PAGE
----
Review: SaltStack shifts devops into high gear

SaltStack Enterprise 5.0 draws on high-speed messaging for superior scalability and control, but the web UI is still catching up

At a Glance

The only sane and efficient way to manage a large numbers of servers—or even a few dozen, if they change often—is through automation. Automation tools have to be learned and mastered, so they exact a significant up-front cost, but they dramatically reduce the administrative burden in the long run. Perhaps most important, they provide a staunch line of defense against the fatal fat-fingered mistake, which even the most sophisticated cloud operators struggle to avoid.

Configuration management tools such as Puppet, Chef, Ansible, and SaltStack hold the key to automating server provisioning and management tasks. Puppet and Chef are long-established, feature-rich tools that handle the complete lifecycle of IT operations regardless of the hardware platform, OS, application, and configuration model. Ansible is a relative newcomer distinguished by its simplicity and ease of use. SaltStack is neither as convenient as Ansible, nor as feature-rich as Puppet or Chef. But with a highly scalable architecture, powerful orchestration of services, and reliable performance, SaltStack stands tall among these competitors.

SaltStack is an enterprise-grade, commercially supported configuration management tool based on open source Salt. To the Salt core, SaltStack brings a management GUI, role-based access control, LDAP integration, dashboards and reports, auditing, and other advanced features. Salt and SaltStack support a range of platforms, including AIX, Solaris, MacOS, Linux, and Windows.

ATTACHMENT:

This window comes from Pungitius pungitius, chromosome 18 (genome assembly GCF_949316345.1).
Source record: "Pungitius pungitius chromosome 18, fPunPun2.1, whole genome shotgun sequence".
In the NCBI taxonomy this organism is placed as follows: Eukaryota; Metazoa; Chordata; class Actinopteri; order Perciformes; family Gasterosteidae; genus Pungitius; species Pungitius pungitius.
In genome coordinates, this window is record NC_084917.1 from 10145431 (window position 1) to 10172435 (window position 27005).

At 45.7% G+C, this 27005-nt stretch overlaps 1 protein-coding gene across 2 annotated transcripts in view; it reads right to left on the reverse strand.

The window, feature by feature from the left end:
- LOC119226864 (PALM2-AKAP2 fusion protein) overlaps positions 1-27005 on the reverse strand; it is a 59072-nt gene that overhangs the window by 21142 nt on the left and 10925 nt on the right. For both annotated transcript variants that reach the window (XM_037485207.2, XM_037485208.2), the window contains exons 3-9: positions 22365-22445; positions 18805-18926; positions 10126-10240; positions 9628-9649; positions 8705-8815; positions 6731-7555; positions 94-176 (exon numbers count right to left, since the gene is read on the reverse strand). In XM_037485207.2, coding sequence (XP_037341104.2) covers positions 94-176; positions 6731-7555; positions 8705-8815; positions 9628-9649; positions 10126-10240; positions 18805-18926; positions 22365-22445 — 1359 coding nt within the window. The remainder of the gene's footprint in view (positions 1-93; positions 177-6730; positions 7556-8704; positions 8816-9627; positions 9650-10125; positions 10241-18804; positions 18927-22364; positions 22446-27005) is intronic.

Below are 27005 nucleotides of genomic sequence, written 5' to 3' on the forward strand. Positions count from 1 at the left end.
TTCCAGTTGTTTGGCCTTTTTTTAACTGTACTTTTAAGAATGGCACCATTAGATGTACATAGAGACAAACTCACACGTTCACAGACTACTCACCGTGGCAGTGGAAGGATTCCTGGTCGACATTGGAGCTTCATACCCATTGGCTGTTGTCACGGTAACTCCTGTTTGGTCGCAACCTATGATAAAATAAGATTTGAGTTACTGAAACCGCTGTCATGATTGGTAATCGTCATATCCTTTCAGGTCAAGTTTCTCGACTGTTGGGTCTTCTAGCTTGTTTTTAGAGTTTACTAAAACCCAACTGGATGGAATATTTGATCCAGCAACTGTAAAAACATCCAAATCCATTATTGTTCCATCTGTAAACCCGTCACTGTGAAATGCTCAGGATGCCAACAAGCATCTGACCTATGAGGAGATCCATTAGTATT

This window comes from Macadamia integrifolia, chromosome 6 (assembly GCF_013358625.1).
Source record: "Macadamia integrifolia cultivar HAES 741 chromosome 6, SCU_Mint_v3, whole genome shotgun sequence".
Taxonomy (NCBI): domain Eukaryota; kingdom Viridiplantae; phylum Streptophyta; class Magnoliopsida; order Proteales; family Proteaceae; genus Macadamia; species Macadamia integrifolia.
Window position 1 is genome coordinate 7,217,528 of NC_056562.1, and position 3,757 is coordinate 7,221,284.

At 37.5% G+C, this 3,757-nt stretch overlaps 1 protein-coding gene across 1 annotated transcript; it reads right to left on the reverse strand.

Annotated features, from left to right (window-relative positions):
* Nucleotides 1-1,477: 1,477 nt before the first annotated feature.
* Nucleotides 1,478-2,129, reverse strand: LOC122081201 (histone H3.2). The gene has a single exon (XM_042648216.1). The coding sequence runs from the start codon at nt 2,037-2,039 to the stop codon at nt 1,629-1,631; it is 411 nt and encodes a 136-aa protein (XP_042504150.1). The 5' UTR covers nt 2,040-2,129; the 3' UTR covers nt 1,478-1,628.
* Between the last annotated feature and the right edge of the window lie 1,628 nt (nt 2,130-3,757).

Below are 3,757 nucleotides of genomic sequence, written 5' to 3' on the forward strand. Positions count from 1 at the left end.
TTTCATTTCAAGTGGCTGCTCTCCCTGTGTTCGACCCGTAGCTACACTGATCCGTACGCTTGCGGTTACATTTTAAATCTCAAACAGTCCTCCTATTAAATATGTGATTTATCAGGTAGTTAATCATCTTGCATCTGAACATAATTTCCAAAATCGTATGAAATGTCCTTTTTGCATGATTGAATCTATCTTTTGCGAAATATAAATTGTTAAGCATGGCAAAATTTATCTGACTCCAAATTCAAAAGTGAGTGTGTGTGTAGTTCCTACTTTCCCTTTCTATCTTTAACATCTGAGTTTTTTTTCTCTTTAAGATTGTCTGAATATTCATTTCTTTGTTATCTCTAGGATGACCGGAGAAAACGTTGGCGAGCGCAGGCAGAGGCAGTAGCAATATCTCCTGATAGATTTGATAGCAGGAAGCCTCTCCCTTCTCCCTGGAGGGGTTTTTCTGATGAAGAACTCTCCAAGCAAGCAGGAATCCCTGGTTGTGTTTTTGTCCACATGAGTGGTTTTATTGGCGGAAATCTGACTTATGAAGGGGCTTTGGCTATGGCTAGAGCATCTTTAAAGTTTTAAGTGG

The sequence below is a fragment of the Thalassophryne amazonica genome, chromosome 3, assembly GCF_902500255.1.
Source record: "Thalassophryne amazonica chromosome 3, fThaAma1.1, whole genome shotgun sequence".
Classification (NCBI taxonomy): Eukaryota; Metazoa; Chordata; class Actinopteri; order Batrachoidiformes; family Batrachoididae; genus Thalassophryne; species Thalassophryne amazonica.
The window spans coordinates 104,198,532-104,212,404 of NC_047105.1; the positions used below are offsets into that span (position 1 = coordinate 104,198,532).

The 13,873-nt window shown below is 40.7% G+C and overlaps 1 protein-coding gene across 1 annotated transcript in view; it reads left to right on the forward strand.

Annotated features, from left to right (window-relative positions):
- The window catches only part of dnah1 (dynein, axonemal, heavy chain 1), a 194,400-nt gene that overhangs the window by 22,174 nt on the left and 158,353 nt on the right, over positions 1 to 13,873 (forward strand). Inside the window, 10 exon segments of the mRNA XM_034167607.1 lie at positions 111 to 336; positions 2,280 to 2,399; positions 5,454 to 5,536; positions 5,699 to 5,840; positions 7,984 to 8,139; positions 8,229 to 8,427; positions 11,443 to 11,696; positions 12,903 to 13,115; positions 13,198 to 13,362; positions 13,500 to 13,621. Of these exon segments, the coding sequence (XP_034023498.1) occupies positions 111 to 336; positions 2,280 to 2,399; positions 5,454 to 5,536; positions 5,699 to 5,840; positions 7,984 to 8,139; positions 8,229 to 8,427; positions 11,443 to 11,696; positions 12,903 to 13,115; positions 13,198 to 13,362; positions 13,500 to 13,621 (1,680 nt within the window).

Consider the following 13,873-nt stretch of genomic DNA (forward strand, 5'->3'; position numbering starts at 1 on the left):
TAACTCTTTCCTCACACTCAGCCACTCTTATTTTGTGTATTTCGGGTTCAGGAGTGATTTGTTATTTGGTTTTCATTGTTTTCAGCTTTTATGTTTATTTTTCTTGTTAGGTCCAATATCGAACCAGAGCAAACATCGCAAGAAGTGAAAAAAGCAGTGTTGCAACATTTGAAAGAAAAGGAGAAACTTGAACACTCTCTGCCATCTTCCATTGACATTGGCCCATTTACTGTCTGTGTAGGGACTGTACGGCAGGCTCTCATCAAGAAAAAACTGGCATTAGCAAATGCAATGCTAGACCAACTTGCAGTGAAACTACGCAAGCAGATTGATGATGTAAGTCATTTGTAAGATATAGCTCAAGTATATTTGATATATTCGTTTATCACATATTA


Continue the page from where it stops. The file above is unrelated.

This review is based on SaltStack Enterprise 5.0, which comes with a completely new GUI, custom dashboards and reports, an integrated database for encrypting sensitive data, and a new multimaster architecture that brings greater scalability and redundancy. SaltStack 5.0 also includes a comprehensive library of modules for handling a wide range of orchestration and automation tasks. You’ll find SaltStack easy to integrate with enterprise IT solutions such as HPE, Nutanix, VMware, Zenoss, and ServiceNow.

Salt and SaltStack were created by Thomas S. Hatch, who had worked with both Puppet and Chef and become dissatisfied with the heavy reliance on Ruby and the slow communication in those earlier tools. Using the power of the ZeroMQ messaging system, Hatch built a fast and highly scalable Python-based system that is now giving Puppet and Chef stiff competition. LinkedIn, NASA, Comcast, and Rackspace are a few notable customers of SaltStack.

The Salt architecture

To continue reading this article register now

How to choose a low-code development platform